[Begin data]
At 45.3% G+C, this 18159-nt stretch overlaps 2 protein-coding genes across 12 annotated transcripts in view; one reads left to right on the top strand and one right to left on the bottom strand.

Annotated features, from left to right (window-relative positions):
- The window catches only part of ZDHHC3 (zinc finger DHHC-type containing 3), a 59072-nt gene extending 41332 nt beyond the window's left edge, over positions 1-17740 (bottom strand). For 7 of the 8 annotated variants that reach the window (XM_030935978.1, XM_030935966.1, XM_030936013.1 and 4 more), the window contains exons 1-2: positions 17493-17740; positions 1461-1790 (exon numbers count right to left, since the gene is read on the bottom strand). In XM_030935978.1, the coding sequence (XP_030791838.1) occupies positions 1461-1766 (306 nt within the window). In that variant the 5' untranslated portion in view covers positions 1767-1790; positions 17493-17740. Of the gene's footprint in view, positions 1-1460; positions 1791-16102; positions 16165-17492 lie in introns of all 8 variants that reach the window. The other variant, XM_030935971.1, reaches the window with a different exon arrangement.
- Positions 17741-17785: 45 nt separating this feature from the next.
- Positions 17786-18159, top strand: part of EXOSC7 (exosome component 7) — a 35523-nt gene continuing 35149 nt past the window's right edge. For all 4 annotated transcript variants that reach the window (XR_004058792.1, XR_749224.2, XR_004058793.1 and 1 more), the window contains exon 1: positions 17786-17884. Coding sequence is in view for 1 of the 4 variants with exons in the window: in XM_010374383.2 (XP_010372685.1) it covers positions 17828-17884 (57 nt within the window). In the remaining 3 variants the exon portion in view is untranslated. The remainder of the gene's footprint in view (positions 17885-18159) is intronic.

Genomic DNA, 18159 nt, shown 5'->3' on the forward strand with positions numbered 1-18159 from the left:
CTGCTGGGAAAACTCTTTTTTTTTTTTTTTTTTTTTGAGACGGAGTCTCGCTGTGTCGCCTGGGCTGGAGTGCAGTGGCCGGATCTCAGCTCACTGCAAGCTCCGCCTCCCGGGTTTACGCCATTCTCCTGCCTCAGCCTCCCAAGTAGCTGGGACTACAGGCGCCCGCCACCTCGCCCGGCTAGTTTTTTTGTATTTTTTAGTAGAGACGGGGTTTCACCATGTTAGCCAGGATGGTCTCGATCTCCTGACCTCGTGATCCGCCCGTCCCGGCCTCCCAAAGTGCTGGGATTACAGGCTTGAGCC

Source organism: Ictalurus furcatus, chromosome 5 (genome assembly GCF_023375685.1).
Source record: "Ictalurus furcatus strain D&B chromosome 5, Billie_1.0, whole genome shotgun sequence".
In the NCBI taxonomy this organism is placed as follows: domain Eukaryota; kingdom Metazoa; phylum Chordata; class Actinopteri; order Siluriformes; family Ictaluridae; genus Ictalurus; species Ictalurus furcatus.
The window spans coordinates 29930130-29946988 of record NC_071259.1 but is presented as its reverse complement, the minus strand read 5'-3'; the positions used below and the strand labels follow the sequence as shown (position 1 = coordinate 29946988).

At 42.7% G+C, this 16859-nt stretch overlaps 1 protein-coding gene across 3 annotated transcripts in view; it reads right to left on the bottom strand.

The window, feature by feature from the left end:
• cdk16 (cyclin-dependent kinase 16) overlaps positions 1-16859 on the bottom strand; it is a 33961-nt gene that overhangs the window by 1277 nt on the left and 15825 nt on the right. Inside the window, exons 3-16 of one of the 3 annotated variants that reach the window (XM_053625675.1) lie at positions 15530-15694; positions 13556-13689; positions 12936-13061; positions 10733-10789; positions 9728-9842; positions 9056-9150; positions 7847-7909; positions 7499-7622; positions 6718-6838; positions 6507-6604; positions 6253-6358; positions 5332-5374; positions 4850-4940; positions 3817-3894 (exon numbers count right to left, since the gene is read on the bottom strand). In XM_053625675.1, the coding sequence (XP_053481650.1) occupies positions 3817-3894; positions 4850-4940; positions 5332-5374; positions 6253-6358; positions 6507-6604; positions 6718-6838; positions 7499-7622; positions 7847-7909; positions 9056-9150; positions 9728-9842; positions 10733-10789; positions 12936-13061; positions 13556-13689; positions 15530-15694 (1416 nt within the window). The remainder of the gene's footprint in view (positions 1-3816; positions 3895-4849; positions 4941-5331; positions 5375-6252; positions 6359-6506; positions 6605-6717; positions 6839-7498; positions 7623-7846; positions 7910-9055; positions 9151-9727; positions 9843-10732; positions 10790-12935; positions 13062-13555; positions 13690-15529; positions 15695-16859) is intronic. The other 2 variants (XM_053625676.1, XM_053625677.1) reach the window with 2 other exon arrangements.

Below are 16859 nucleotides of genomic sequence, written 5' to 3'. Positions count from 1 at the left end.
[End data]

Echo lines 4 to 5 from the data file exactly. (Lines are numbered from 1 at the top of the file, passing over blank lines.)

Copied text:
- Positions 17741-17785: 45 nt separating this feature from the next.
- Positions 17786-18159, top strand: part of EXOSC7 (exosome component 7) — a 35523-nt gene continuing 35149 nt past the window's right edge. For all 4 annotated transcript variants that reach the window (XR_004058792.1, XR_749224.2, XR_004058793.1 and 1 more), the window contains exon 1: positions 17786-17884. Coding sequence is in view for 1 of the 4 variants with exons in the window: in XM_010374383.2 (XP_010372685.1) it covers positions 17828-17884 (57 nt within the window). In the remaining 3 variants the exon portion in view is untranslated. The remainder of the gene's footprint in view (positions 17885-18159) is intronic.